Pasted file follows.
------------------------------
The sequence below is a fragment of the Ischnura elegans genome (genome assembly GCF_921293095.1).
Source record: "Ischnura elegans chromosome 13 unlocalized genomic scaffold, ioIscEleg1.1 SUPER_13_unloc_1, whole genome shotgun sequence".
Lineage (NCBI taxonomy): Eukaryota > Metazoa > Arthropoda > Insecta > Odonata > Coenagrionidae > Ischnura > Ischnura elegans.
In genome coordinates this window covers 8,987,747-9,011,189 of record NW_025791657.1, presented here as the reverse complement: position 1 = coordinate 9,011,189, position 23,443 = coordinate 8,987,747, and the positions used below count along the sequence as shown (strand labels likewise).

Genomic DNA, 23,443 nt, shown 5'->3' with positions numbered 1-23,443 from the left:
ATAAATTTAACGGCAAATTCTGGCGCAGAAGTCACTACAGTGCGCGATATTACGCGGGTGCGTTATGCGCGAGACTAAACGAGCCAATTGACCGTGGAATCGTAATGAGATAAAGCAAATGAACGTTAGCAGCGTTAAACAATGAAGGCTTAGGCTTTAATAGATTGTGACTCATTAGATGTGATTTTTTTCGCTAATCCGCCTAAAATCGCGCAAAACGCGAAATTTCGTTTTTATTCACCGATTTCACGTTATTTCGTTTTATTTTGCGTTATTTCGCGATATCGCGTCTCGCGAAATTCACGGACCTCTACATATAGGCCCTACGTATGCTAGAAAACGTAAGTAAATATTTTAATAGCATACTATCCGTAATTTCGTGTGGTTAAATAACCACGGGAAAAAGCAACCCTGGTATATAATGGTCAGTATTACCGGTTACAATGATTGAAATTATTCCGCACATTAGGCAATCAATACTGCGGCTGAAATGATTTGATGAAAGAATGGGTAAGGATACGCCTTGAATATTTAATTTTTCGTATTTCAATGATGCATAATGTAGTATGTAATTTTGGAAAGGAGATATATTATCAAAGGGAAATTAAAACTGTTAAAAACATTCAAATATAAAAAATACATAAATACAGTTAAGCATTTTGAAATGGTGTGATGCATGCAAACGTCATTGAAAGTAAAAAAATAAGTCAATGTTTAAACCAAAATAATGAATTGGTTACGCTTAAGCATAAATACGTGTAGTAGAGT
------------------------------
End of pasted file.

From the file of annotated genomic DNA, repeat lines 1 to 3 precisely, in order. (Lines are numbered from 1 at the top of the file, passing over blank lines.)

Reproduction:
The sequence below is a fragment of the Ischnura elegans genome (genome assembly GCF_921293095.1).
Source record: "Ischnura elegans chromosome 13 unlocalized genomic scaffold, ioIscEleg1.1 SUPER_13_unloc_1, whole genome shotgun sequence".
Lineage (NCBI taxonomy): Eukaryota > Metazoa > Arthropoda > Insecta > Odonata > Coenagrionidae > Ischnura > Ischnura elegans.